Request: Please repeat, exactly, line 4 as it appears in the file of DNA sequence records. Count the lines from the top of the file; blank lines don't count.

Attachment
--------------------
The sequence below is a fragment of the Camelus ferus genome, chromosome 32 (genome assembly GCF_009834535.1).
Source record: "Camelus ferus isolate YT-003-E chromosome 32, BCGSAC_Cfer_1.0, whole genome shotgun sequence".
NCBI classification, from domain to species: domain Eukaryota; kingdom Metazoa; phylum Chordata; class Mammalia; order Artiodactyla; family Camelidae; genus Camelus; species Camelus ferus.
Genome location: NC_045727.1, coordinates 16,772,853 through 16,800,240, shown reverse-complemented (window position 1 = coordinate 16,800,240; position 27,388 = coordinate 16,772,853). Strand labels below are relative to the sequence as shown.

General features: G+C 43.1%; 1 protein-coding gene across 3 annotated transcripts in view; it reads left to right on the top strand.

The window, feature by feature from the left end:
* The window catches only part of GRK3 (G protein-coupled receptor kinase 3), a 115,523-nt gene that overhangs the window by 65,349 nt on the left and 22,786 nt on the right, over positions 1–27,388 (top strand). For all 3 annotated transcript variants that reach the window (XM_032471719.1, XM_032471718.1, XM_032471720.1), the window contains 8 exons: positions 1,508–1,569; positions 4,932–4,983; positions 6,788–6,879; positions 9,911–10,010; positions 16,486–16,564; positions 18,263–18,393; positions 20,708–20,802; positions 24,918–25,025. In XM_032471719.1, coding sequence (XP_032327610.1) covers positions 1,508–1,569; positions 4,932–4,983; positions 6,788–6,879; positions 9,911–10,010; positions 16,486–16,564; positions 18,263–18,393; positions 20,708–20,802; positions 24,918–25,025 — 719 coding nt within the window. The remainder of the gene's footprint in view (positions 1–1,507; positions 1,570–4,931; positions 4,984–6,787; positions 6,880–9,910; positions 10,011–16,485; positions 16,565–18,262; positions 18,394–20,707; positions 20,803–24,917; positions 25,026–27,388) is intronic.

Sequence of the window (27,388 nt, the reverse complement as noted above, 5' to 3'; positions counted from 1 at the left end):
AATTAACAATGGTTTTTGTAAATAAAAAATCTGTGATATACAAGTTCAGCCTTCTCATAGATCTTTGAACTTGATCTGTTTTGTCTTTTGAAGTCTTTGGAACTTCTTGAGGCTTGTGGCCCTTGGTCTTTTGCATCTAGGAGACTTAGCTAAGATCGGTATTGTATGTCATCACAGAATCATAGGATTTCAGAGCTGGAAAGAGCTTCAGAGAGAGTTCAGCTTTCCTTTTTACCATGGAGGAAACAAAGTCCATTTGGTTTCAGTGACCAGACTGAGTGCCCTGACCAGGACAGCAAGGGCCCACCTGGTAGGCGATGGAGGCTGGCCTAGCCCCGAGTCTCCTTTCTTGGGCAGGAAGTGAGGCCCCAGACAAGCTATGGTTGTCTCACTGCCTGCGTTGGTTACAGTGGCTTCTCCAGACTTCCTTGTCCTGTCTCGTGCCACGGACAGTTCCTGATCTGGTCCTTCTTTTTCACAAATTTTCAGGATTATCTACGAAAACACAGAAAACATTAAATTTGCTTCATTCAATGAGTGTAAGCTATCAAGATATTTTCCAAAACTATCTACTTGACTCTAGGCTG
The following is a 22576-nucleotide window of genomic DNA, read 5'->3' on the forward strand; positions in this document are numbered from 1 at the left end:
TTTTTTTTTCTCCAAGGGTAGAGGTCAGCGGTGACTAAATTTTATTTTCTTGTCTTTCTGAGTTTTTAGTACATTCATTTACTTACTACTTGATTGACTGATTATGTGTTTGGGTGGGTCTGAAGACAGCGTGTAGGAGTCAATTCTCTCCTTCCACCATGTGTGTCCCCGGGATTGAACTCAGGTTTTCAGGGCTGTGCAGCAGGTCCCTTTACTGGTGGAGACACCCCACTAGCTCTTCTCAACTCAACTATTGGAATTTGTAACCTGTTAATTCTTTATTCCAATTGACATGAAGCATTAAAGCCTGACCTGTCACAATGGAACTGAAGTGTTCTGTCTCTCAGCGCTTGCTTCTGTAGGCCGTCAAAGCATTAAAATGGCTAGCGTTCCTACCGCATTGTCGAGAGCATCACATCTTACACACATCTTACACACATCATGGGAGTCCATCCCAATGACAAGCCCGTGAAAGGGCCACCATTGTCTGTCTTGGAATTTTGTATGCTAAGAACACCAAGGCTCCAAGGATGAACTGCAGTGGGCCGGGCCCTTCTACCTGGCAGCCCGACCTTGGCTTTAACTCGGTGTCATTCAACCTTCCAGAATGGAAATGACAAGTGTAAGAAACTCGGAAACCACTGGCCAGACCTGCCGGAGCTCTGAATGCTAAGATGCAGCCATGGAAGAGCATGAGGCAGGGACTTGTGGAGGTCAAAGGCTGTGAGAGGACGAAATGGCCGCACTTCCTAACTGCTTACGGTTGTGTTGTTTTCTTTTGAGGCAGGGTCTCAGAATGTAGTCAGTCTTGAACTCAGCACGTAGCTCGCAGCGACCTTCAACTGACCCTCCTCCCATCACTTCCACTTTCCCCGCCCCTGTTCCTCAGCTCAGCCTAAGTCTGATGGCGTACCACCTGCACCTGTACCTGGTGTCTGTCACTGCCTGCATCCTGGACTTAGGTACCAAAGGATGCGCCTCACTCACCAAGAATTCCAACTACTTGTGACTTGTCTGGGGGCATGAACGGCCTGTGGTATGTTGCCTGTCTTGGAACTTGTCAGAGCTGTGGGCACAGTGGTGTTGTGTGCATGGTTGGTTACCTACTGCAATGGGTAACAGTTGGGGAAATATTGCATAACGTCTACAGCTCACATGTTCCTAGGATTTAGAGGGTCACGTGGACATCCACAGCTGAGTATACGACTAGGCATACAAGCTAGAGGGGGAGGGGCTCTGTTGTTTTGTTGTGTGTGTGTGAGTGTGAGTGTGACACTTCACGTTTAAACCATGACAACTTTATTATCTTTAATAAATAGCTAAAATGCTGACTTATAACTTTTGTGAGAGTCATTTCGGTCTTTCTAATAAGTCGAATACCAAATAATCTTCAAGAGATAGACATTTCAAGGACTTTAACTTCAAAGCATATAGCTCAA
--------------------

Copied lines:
Genome location: NC_045727.1, coordinates 16,772,853 through 16,800,240, shown reverse-complemented (window position 1 = coordinate 16,800,240; position 27,388 = coordinate 16,772,853). Strand labels below are relative to the sequence as shown.